Ed Miliband's approval rating has dropped to an all-time low, according to a YouGov survey for The Sunday Times.
It found just 18% of voters thought Mr Miliband was doing a good job, while 73% said he was doing badly. The overall rating of -55 is one point worse than Nick Clegg.
In contrast, the poll showed David Cameron leading the race among the main party leaders - on a staggering -14.
Despite the figures, Shadow Home Secretary Yvette Cooper said she believed he was doing a "good job".
She told Sky News' Murnaghan programme: "I think the work he has done has been really important over the last few years, holding the party together after the last general election, but also building up the policies we have been calling for.
"On dealing with the cost of living crisis, on what more we need to do to support the National Health Service, on immigration.
"There are a wide range of areas where I think people across the country are not getting a fair deal at the moment, working people not getting a fair deal, and that is exactly the things that Ed Miliband is championing."
Overall, Labour has just a one-point lead in the polls, with the party on 32%, the joint lowest support recorded since Mr Miliband became leader in 2010.
YouGov surveyed 1,808 British adults on October 30 and 31.
Shadow communities secretary Hilary Benn denied suggestions Labour had been "lumbered with a loser" in Mr Miliband but acknowledged that the party faced a "tough fight".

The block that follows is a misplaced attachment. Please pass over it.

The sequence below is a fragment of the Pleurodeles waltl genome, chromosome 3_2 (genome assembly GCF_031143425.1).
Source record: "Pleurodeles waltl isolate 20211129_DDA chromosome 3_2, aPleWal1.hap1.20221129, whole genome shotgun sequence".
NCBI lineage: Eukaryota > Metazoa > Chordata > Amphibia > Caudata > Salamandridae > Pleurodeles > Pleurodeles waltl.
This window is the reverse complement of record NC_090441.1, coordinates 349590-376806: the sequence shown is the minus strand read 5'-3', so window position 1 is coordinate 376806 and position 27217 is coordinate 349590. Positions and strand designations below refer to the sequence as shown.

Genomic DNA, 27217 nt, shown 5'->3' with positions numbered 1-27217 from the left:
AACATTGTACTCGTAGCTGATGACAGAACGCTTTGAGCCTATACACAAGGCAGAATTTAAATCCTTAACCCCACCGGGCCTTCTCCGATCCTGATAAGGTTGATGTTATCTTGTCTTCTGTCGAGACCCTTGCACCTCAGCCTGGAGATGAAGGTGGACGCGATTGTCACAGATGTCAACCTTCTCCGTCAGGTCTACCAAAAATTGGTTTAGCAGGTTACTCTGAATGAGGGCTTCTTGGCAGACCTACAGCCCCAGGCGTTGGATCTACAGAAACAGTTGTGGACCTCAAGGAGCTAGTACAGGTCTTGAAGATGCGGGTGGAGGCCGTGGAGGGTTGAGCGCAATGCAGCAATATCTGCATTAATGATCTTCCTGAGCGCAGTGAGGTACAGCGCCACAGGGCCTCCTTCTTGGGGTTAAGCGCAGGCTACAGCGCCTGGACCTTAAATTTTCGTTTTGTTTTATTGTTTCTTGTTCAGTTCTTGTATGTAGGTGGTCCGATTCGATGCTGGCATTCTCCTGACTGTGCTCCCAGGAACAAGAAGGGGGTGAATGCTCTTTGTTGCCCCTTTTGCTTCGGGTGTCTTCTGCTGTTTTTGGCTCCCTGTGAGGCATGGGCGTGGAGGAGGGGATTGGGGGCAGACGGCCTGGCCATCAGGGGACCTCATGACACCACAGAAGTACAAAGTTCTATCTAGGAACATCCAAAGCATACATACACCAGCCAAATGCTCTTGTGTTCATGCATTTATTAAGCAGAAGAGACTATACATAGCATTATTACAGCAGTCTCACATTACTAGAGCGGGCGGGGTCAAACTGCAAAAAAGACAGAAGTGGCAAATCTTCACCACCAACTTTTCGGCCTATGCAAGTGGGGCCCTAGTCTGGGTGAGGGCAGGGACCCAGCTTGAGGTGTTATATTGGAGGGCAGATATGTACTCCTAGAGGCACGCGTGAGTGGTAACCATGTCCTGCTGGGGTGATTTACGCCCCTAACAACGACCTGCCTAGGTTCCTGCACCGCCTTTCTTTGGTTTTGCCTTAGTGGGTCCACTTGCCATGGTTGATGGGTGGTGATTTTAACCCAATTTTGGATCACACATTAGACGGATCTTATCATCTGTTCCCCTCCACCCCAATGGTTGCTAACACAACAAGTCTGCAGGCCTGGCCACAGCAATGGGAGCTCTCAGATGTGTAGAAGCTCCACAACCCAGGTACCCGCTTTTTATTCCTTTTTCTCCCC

"People who are attacking Ed Miliband - newspapers and others who do not want Labour to win the next election - they are trying to attack his personality and they are trying to attack the party and to attack him and it is going to be a tough fight," he told BBC 1's Sunday Politics.
"But what really matters is how people vote in real elections."
Asked about the poll, Energy Secretary Ed Davey said: "It doesn't cheer me that politicians are disliked.
"It 's anti-Westminster. I think that's the challenge to Westminster politicians. We have got to show we are on the side of the people.
"There are people who are angry out there. I don't think Westminster politicians have realised that enough."
He also admitted that the Liberal Democrats were no longer seen as the anti-establishment party, but insisted they would be an "insurgent force" moving forward.
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He told the BBC's Sunday Politics: "Because we are in government that has gone.
"We have in government and will in the future take on vested interests and be the insurgent force in British politics."
To do that he said the party needed to ensure it received credit for its role in the economic recovery and show the Liberal Democrats were the party of reform.
Asked about Mr Clegg's unpopularity, he replied: "I think we will see a change in this and we will have a much more positive view of Nick Clegg as we go in [to the general election]."
He accepted there would not be a return to "Cleggmania" but predicted the emergence of "Clegg respect" as the public recognised the tough decisions he had taken.